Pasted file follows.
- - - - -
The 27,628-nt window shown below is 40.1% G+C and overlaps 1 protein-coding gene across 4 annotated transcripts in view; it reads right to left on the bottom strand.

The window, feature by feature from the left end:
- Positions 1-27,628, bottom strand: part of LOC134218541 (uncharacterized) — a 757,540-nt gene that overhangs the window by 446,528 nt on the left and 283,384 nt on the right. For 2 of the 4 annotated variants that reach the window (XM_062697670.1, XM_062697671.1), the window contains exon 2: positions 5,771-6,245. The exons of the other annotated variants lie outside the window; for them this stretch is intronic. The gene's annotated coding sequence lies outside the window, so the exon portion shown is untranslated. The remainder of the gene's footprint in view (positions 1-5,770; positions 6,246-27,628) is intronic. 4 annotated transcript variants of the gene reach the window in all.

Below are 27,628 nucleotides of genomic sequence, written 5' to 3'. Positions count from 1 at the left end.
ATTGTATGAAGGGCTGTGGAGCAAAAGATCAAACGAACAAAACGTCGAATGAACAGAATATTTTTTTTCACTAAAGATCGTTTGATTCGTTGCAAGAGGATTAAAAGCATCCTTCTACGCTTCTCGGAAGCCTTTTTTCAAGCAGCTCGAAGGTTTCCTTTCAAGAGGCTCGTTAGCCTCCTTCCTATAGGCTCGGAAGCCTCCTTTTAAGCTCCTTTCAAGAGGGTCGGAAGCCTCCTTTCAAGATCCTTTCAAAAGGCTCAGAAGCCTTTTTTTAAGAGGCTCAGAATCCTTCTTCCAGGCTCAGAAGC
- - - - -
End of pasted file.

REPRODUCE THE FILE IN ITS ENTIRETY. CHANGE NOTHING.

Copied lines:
The 27,628-nt window shown below is 40.1% G+C and overlaps 1 protein-coding gene across 4 annotated transcripts in view; it reads right to left on the bottom strand.

The window, feature by feature from the left end:
- Positions 1-27,628, bottom strand: part of LOC134218541 (uncharacterized) — a 757,540-nt gene that overhangs the window by 446,528 nt on the left and 283,384 nt on the right. For 2 of the 4 annotated variants that reach the window (XM_062697670.1, XM_062697671.1), the window contains exon 2: positions 5,771-6,245. The exons of the other annotated variants lie outside the window; for them this stretch is intronic. The gene's annotated coding sequence lies outside the window, so the exon portion shown is untranslated. The remainder of the gene's footprint in view (positions 1-5,770; positions 6,246-27,628) is intronic. 4 annotated transcript variants of the gene reach the window in all.

Below are 27,628 nucleotides of genomic sequence, written 5' to 3'. Positions count from 1 at the left end.
ATTGTATGAAGGGCTGTGGAGCAAAAGATCAAACGAACAAAACGTCGAATGAACAGAATATTTTTTTTCACTAAAGATCGTTTGATTCGTTGCAAGAGGATTAAAAGCATCCTTCTACGCTTCTCGGAAGCCTTTTTTCAAGCAGCTCGAAGGTTTCCTTTCAAGAGGCTCGTTAGCCTCCTTCCTATAGGCTCGGAAGCCTCCTTTTAAGCTCCTTTCAAGAGGGTCGGAAGCCTCCTTTCAAGATCCTTTCAAAAGGCTCAGAAGCCTTTTTTTAAGAGGCTCAGAATCCTTCTTCCAGGCTCAGAAGC